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Title: Learning from classroom experiences : a sociocultural analysis of teaching
Author: Khan, Sonia
Awarding Body: University of Oxford
Current Institution: University of Oxford
Date of Award: 2020
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This thesis seeks to investigate how teachers transform subject content for student learning in classrooms. Research on teacher expertise has downplayed the framing of macro-regulative contexts; views expertise as a skill that might be acquired stagewise over time; and defines expertise in terms of attributes. By means of examining teachers identified for their consistent exemplary performances over a period of time within their school community, this study provides insight into the combination of processes involved in the conceptual progression of subject content and through that reframes an understanding of teacher expertise. The study draws from both psychological and sociological fields. Deriving from the works of the educational psychologist, Vygotsky, the basic premise of the study is that an individual's thinking is situated in society. With reference to classroom teaching and learning situation, Vygotsky (1978, 1987) refers to micro processes in terms of students thinking and understanding of the subject content being shaped by classroom discourse. He brought to focus the teacher's role in mediating learning in classrooms through the use of psychological tools but could not fully, in his lifespan, attend to the sociocultural contexts that impact those who work within them. In order to address this gap, the study draws on the educational sociologist Bernstein's social theory (1990) which states that the ways in which institutions regulate the social relations within them impacts on the pedagogic practices in these contexts. The study also draws from Holland, Lachicotte, Skinner and Cain's (1998) concept of figured worlds to conceptualise the way teachers design pedagogy. Several teachers of English and mathematics from secondary schools in Oxfordshire were observed. Data were generated in three ways for each lesson observed: think aloud protocols were used to record lesson planning; classroom observation and video recording of the lessons; stimulated recall and semi-structured interviews were used for post-lesson debriefing with the teacher. The purpose was to gain insight into the teacher's thinking of the minute-by-minute decisions they took for teaching the subject content for learning. Data were analysed in the light of sociocultural and sociological theories in several phases, among these were: analyses of the school contexts; writing school descriptions; narrative analysis; and thematic analysis. The study deconstructs the notion of quality of teaching through a sociocultural analysis of teaching and learning in classrooms. It forges a connection between the micro processes of teaching and learning and macro regulative discourse; it demonstrates that teachers' pedagogic decisions are influenced by their reflections on their personal sense of experiences and by their institutional culture within which and by means of which they work. The study demonstrates an interplay of several processes in the ways in which teachers mediate and shape the quality and conceptual progression of their students' learning. It calls for a required shift in viewing teacher expertise not as a skill acquired stagewise over time but viewing it as the capacity of teachers to operate by means of sociocultural contexts as psychological tools in order to transform subject content for their students' learning and in shaping the quality of teaching.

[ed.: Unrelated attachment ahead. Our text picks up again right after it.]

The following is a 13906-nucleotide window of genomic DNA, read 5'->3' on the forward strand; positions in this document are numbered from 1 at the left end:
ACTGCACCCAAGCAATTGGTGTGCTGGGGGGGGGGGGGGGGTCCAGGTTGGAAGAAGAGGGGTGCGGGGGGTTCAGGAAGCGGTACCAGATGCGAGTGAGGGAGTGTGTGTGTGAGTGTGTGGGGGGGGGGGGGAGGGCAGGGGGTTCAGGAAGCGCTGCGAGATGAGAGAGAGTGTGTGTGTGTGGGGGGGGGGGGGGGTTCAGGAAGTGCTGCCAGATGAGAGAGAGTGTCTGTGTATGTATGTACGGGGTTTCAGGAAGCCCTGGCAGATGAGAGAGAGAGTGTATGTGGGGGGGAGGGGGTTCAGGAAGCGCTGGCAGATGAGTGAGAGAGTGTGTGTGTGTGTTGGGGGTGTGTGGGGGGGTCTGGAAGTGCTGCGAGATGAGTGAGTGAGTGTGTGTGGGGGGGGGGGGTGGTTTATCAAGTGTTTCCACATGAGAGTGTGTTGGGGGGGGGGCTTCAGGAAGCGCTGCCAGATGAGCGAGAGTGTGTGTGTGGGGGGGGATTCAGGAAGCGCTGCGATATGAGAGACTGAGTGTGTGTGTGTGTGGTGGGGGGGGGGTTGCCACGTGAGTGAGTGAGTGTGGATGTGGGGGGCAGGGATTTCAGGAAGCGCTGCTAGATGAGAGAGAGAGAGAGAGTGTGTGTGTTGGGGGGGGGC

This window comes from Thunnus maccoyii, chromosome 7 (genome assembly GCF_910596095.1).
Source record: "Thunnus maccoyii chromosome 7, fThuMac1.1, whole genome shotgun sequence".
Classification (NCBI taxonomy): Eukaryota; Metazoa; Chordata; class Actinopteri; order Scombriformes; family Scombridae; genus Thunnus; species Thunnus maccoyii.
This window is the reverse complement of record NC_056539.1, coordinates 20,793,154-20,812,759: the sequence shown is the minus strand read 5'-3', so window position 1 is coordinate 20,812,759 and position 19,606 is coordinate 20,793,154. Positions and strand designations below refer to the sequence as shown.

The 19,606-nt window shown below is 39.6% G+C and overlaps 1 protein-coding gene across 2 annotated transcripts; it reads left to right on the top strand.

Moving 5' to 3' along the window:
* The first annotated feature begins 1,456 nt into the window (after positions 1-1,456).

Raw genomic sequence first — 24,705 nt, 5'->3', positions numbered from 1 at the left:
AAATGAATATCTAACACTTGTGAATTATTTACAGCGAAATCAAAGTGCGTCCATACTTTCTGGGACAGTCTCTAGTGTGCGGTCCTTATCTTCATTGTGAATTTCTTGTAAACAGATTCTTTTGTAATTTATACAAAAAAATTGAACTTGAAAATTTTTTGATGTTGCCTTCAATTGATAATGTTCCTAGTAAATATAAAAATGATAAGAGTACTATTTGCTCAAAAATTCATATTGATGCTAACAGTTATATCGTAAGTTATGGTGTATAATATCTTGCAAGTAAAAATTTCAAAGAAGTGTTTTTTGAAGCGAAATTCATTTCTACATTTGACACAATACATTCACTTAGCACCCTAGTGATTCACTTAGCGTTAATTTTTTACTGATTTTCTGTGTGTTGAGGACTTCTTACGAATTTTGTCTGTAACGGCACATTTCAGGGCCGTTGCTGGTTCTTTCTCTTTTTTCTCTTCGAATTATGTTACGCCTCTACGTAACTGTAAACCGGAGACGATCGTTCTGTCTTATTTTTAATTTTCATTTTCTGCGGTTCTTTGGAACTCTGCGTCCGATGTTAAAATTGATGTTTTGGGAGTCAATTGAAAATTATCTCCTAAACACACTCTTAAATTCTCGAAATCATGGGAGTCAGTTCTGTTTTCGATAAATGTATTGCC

Supervisor: Elliott, Velda ; Thompson, Ian Sponsor: Not available
Qualification Name: Thesis (Ph.D.) Qualification Level: Doctoral
EThOS ID:  DOI: Not available
Keywords: Learning from classroom experiences ; Sociocultural analysis of teaching